Consequently, strong improvement in Egypt’s current account balance are expected, thus it is one of the key factors behind the investment bank’s expectations of the EGP’s stability into 2019.
Exports, tourism, remittances, leading the way to recovery
Egyptian exports have clearly started to recover, driven by the removal of currency-related uncertainty, the report states.
Furthermore, looking at the long-term history in both dollar terms and as a share of the GDP, it is clear that there is considerable scope for further recovery over a multiyear period.
Credit Suisse believes that the export industry is a critical part of the economy, and is also a key source of hard currency, hence its recovery will be important to monitor.
On the tourism front, the report indicates that revenues show impressive strength, affirming its position as an important source of both forex and labour employment.
The sector is firmly in recovery, with tourism revenues approaching previous peak levels despite the number of tourists still well below the 2011 peak – which the report believes is due to a change in the mix of tourists and the EGP depreciation. The recovery and sustainability of these flows is absolutely key.
However, the investment bank believes, that Russia’s decision to reinstate flights to Cairo after a break of almost 2.5 years is positive, as restoring flights to Egypt’s resort cities of Sharm El-Sheikh and Hurghada, would further boost tourism arrivals, especially since it could prompt the UK to resume its own flights as well. Both Russia and the UK are among Egypt’s most important sources of tourists.
In regard to remittances, a surprising increase in remittances has led to sharp upward revisions in the IMF’s projections and has also provided support to Egypt’s current account balance.
However, according to the report, this is unlikely to be sustainable since it has been driven in part by expats leaving Saudi Arabia in the wake of its Saudisation efforts. The level at which remittances will stabilise at is critical.
Moreover, the report highlights, slow foreign direct investments (FDI) is the primary area of disappointment in Egypt’s economic development. Not only it has significantly lagged expectations, but the momentum has slowed,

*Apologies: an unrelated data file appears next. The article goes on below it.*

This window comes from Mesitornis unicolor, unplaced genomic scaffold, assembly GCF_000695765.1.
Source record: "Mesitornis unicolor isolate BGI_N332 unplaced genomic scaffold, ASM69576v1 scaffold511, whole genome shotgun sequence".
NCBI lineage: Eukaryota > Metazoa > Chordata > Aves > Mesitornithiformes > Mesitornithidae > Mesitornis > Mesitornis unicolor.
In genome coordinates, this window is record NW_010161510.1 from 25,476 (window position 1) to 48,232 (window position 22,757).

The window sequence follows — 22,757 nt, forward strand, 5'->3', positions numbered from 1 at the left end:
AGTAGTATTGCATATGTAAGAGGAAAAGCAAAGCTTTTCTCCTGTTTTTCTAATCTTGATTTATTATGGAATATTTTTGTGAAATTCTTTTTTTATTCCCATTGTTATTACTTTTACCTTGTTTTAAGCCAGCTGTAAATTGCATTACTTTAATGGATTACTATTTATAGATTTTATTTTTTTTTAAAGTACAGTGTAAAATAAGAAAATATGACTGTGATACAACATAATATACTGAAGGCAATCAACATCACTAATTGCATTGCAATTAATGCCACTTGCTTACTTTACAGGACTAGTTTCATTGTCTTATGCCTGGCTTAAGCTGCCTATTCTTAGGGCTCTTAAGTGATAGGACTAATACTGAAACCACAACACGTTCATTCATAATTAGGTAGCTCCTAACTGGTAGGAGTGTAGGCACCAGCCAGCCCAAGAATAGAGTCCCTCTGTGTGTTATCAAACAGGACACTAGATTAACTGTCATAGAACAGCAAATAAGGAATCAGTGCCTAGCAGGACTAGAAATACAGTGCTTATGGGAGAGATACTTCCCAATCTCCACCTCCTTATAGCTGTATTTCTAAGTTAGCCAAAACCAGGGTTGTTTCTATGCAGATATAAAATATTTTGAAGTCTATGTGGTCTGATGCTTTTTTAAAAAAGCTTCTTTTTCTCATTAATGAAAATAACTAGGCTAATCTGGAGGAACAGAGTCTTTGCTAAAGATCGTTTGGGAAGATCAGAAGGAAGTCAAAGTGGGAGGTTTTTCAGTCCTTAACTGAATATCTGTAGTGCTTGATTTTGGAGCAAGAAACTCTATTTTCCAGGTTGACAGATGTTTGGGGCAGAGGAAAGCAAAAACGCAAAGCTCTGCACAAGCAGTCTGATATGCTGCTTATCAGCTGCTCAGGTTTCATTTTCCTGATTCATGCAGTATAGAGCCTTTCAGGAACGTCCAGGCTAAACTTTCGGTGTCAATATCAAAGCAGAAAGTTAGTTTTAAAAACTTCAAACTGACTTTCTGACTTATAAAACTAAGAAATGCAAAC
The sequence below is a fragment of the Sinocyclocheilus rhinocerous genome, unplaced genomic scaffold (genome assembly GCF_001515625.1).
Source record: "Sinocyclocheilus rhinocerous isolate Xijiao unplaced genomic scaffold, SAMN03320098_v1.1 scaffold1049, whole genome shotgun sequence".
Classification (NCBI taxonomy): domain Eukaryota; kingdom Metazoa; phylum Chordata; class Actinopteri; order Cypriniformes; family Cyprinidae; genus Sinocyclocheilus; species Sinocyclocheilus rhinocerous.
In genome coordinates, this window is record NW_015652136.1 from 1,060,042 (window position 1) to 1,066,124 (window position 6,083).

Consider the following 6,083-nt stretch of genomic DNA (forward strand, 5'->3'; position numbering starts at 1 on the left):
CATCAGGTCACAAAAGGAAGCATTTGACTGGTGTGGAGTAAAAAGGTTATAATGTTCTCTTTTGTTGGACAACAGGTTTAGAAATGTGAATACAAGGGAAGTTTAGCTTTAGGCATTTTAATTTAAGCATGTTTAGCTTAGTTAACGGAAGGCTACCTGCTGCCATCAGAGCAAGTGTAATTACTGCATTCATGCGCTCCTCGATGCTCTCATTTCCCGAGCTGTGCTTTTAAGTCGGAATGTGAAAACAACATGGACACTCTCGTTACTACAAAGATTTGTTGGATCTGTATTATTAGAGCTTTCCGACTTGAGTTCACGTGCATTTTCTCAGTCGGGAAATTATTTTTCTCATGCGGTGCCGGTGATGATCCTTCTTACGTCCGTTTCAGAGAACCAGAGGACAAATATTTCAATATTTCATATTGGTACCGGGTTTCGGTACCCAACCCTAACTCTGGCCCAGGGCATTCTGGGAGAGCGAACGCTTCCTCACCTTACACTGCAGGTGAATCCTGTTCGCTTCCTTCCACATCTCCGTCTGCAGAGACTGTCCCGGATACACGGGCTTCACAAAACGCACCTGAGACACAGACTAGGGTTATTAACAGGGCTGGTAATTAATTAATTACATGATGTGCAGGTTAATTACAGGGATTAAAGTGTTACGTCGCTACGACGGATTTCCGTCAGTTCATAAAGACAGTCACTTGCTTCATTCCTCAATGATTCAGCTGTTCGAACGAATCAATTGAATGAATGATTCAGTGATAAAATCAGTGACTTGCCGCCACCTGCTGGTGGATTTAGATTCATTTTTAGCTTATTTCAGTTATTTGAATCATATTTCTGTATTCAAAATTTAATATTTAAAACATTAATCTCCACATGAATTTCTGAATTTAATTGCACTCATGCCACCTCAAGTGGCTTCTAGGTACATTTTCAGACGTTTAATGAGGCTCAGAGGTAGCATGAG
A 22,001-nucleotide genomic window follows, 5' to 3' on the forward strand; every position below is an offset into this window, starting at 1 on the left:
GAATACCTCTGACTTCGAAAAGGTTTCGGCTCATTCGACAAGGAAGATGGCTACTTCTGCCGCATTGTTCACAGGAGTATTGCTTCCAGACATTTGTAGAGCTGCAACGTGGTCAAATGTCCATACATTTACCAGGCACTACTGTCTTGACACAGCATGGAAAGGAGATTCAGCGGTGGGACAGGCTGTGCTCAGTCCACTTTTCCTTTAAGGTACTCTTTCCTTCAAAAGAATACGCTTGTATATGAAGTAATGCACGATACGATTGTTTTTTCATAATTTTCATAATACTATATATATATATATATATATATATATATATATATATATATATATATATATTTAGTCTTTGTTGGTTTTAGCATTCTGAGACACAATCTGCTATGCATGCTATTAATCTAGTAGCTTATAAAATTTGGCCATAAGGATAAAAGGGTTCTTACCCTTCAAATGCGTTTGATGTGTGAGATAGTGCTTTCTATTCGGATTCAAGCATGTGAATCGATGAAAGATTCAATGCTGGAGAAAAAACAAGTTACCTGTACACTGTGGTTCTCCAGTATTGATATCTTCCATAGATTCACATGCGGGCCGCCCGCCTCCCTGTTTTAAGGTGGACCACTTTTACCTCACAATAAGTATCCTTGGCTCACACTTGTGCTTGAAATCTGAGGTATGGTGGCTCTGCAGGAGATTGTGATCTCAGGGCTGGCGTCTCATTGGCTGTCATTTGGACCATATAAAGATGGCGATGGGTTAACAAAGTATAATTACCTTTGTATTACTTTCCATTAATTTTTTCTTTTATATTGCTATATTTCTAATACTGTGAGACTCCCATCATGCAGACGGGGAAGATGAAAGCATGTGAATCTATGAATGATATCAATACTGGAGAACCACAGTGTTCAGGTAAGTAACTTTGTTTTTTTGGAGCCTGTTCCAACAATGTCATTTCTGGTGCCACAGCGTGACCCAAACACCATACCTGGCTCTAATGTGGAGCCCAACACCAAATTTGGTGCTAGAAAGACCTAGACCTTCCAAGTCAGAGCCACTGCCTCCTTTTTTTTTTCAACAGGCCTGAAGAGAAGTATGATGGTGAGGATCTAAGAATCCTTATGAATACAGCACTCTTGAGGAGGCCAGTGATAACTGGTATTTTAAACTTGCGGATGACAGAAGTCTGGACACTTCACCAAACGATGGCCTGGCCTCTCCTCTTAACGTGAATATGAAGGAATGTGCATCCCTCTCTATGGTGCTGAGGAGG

with the 12-month moving average having peaked in end-2016.
Reserves continue to reach new all-time highs, backed by the IMF programme, successful bond issuances, and an ongoing recovery in tourism.
“We remain concerned over the reliance on ‘hot money’ flows, but we see reserves as being sufficient to keep from another EGP devaluation,” said the report.
The report indicates that taking into consideration, the CBE recent decision to end the repatriation mechanism, fluctuation around EGP 18 can be expected, as all flows will now go through the interbank market.
However, the investment bank forecast that the government will want to avoid sharp weakness in the EGP as this could attract speculative pressures and may risk social unrest.
Consequently, the report expects just a modest EGP weakness, despite the sustained dollar strength and risk aversion against EMs.
T-bills continue to offer compelling returns, despite decline
Foreign holdings of Egyptian treasury bills (T-Bills) have declined significantly in recent months, although they
remain just above peak-2010 levels. Moody’s upgraded Egypt’s outlook to Positive from Stable in August 2018.
As a result, Credit Suisse continue to hold a positive view on T-bills, which they believe are oversold, noting that yields appear to be rolling over.
“We see limited downside risk to returns from EGP weakness. The cancellation of long-term T-bond auctions in September was worrying, but we believe it was a function of EM trade tensions and not Egypt’s fundamentals. Indeed, we believe it points to encouraging discipline from the Egyptian government,” the report added.
Credit Suisse maintains positive view on equities, despite recent sell-off
The report cites, the recent sell-off in Egypt and EM equities coupled with continued growth in Egyptian earnings expectations has pushed Egypt’s price to an earnings ratio (P/E) which is at a 3-year low.
However, the investment bank maintains their positive view on Egypt, and sees the recent sell-off as an opportunity to add exposure. Taking into consideration the recovery in earnings forecasts since the devaluation, although in dollar terms, the economy has just now returned to pre-devaluation levels.
The report indicated that it is important to keep in mind that over the past two years, earning per share forecasts have increased 42% in Egypt in USD terms (65% in nominal EGP) compared to 14% for the Middle East and 28% for Morgan Stanley Capital International (MSCI) EMs.